The Music Effect: Fact or Fiction
Have you heard about the "Mozart Effect"? The truth about the effect of classical music on children's intelligence.
What You Need To Know
In recent years, an industry has sprung up around the belief that classical music can raise a child's IQ. In fact, this so-called "Mozart effect" stems from a much-debated study conducted on a group of college students in the 1990's. Here are the facts:
- The effect only lasted for a few minutes.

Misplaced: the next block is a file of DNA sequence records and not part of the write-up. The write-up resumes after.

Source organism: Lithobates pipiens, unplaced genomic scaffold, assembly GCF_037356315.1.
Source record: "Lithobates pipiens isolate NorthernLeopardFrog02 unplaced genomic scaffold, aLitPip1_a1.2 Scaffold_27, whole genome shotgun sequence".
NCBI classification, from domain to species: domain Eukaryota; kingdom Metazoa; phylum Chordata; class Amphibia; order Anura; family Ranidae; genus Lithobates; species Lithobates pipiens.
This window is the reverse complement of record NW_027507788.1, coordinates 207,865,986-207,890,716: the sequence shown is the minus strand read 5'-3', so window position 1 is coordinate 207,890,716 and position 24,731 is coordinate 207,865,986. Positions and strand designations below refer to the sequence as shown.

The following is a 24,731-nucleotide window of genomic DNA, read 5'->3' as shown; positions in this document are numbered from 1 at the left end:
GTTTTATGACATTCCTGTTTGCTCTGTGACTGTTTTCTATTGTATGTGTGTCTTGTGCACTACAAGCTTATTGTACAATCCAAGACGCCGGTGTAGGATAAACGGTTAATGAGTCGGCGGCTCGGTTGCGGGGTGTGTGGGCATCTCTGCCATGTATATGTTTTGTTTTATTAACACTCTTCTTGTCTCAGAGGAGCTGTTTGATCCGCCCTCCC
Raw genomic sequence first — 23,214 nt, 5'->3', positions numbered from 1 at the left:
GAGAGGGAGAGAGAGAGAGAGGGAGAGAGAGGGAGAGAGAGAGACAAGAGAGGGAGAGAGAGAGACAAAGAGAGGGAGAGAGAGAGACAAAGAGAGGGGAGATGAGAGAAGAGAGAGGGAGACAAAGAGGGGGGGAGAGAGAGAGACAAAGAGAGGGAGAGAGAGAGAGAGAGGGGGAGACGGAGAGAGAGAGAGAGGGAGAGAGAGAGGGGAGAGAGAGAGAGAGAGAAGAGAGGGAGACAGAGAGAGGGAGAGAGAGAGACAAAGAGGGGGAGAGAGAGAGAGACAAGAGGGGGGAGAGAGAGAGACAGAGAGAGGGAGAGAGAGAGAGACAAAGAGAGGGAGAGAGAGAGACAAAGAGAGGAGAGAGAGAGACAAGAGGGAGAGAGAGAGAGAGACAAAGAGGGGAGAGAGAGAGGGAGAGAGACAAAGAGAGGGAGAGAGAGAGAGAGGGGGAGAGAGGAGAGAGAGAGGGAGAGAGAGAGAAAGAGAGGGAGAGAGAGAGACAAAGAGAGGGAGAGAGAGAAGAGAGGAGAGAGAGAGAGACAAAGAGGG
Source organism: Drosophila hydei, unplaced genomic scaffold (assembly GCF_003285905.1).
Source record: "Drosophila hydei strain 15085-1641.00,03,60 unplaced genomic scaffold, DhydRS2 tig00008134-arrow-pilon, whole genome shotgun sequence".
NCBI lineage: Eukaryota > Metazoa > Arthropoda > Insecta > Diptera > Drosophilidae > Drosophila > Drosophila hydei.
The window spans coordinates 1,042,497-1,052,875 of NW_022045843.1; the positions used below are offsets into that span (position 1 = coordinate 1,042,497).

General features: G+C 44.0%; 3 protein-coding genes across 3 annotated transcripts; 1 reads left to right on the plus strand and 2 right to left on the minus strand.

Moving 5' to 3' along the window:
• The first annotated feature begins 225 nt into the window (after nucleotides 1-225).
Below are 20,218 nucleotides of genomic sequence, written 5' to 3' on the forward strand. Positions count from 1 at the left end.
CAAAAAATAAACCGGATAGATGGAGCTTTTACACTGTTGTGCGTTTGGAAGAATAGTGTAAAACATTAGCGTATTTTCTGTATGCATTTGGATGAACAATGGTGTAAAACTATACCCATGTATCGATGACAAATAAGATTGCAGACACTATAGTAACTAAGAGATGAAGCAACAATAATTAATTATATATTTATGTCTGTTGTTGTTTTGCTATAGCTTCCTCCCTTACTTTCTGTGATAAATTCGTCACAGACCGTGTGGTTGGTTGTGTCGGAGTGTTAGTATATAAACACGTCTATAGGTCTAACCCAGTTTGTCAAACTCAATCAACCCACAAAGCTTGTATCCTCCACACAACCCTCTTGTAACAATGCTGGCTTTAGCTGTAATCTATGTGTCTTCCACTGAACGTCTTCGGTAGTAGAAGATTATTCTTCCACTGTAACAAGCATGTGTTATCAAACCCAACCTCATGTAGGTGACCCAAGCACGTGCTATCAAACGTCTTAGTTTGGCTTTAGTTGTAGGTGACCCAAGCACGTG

- The boost in brain power affected only spatial-temporal reasoning.
- The study did not test children.
- Related studies on children were not able to fully support the theory.
How Can You Help
Be informed. Before you lay out money on books, CD's, or other products that claim to be able to increase your child's learning through the "Mozart effect," consider the lack of current research to support it.
Having your child study an instrument has many benefits, among them discipline, confidence building, and an appreciation for music. Allow your child exposure to music, singing, and rhythm, but do so because your child enjoys it, not because of any expectation of a higher IQ.
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